The Department of Veterans Affairs should improve the planning and data system related to the process it uses to verify that the companies winning work set aside for veteran-owned small businesses are actually eligible, the Government Accountability Office says in a new report.
In its assessment, the GAO acknowledges that the VA has taken steps to improve its verification process, but argues the agency needs to improve its long-term strategic plan. The plan “lacks performance measures” and its focus is too short-term, according to the GAO.
Additionally, the report is tough on the VA’s data system, which “does not collect important data and has limited reporting and work flow management capabilities.”
The GAO recommended that the agency refine its strategic plan and integrate efforts to fix the data system with the plan. The VA concurred with both recommendations.
Newport News-based shipbuilder Huntington Ingalls completed its first full year as an independent, public company in 2012 after being spun off from Northrop Grumman.
The key to taking advantage of this new status is being more focused on the company’s specific business, said Mike Petters, the company’s president and chief executive, in a roundtable with reporters earlier this month.
Hiring and retaining shipbuilders, for instance, is quite different than hiring and retaining an IT staff, he said. As an independent company, Huntington Ingalls, which has an office near the Navy Yard in the District, can focus on its bailiwick.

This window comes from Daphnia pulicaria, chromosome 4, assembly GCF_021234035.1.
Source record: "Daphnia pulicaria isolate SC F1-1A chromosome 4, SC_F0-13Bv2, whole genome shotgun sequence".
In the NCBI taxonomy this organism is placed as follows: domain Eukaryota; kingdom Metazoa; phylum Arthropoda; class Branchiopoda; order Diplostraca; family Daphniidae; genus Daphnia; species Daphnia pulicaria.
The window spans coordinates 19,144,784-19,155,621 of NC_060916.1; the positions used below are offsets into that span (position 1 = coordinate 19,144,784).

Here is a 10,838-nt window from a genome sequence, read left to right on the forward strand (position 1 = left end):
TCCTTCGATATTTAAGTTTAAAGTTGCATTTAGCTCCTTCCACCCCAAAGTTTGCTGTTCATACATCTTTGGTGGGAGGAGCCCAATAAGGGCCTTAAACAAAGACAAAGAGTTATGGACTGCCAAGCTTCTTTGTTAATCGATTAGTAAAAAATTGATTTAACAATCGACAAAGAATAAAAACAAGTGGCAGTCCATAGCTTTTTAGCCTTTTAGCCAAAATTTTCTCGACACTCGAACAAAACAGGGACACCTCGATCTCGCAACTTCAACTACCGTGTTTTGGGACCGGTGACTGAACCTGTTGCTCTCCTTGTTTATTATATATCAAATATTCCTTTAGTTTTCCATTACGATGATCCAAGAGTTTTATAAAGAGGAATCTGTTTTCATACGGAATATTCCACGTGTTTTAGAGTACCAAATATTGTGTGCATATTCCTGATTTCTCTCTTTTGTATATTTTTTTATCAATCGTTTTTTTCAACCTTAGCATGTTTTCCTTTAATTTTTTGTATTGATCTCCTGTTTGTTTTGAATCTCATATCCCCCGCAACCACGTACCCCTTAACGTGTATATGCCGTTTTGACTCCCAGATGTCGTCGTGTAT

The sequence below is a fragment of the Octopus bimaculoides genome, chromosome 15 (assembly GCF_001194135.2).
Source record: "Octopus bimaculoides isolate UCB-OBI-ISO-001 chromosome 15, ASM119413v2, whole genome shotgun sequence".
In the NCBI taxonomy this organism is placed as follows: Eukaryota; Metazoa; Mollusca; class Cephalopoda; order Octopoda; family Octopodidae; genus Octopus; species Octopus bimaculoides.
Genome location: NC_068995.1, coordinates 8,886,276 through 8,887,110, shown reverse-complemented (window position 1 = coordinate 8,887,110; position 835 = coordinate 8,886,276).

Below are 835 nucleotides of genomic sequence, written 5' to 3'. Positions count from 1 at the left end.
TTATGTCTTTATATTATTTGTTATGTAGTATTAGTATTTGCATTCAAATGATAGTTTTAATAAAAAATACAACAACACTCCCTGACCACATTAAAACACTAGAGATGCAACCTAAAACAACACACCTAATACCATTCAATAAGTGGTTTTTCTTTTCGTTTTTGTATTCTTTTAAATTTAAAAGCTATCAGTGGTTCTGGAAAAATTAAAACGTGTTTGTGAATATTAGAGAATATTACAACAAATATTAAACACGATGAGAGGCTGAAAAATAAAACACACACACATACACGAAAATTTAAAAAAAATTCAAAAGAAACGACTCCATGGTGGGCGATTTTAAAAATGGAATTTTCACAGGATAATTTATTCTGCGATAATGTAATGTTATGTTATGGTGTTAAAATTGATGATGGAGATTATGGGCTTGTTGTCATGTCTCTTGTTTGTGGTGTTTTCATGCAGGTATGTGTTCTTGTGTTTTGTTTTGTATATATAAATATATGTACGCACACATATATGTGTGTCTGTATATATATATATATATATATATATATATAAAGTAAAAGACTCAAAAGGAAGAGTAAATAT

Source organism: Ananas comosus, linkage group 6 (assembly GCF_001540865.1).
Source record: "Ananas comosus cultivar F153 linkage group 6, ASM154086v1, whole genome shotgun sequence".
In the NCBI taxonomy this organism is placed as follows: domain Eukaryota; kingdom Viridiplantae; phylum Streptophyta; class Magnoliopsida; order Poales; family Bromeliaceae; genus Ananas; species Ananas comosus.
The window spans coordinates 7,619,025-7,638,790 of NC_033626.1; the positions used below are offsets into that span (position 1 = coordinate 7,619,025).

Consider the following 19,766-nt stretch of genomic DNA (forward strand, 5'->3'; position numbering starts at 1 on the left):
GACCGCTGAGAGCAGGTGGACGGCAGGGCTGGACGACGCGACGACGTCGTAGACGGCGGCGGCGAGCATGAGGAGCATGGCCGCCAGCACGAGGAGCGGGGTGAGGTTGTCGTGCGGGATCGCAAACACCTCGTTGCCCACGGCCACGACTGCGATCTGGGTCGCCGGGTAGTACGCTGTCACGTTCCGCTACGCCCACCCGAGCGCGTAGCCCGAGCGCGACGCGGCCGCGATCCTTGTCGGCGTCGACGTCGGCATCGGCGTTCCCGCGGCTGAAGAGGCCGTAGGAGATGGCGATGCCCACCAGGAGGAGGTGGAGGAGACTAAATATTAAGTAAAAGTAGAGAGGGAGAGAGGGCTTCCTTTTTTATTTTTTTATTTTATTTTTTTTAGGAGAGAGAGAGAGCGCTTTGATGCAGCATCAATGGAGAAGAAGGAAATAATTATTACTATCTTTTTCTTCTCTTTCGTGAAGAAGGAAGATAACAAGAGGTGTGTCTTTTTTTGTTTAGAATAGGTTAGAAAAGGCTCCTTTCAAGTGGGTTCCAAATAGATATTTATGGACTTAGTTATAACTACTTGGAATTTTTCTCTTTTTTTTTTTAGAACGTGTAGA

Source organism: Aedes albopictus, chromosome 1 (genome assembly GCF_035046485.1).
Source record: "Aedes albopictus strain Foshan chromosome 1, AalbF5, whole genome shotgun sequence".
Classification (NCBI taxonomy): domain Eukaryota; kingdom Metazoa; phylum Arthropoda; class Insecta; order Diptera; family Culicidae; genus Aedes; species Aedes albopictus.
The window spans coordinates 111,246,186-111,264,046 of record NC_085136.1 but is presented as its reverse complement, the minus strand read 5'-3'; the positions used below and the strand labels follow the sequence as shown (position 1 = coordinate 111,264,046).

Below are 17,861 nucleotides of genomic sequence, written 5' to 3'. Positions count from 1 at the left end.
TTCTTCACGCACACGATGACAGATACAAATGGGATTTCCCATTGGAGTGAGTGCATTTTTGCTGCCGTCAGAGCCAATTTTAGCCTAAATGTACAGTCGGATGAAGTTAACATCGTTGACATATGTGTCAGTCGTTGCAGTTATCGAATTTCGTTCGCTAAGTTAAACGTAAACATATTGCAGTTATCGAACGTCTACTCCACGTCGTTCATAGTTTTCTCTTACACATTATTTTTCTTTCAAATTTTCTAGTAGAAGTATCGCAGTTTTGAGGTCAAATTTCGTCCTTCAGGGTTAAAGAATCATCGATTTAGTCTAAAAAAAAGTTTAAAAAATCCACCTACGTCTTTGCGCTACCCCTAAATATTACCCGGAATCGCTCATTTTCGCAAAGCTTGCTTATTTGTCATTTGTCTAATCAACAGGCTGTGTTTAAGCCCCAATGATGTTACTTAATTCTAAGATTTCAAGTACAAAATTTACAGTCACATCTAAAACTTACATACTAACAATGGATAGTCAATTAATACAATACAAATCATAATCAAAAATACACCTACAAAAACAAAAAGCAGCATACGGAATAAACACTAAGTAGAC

He said the company is still in the early stages of building its brand.
“That is a work in progress — and you are not ever done,” Petters said. But “I think people know who we are now.”
The GAO earlier this month rejected a protest filed by Reston-based SOS International over an Army purchase of intelligence technical support services.
After SOS International filed an earlier protest on the program — which was first awarded to McLean-based Six3 Intelligence Solutions— the Army told the GAO that it would reevaluate the price proposals and make a new decision. As a result, the GAO dismissed SOS International's protest.
SOS International then filed another protest, arguing that the Army’s strategy was inadequate because it did not include plans to reevaluate the technical and past performance factors.
The GAO said it found the protest “to be premature” and dismissed it.
The GAO also ruled against a protest filed by Bethesda-based Clark Construction Group, which had contested awards made by the Army Corps of Engineers to six construction firms, including Fairfax-based Balfour Beatty Construction.
Clark contested its evaluation, particularly arguing that it had a lower price than Balfour Beatty.
However, the GAO wrote that the Army Corps of Engineers documented its analysis and that its decision not to select Clark was “consistent with the [solicitation’s] emphasis on non-price factors.”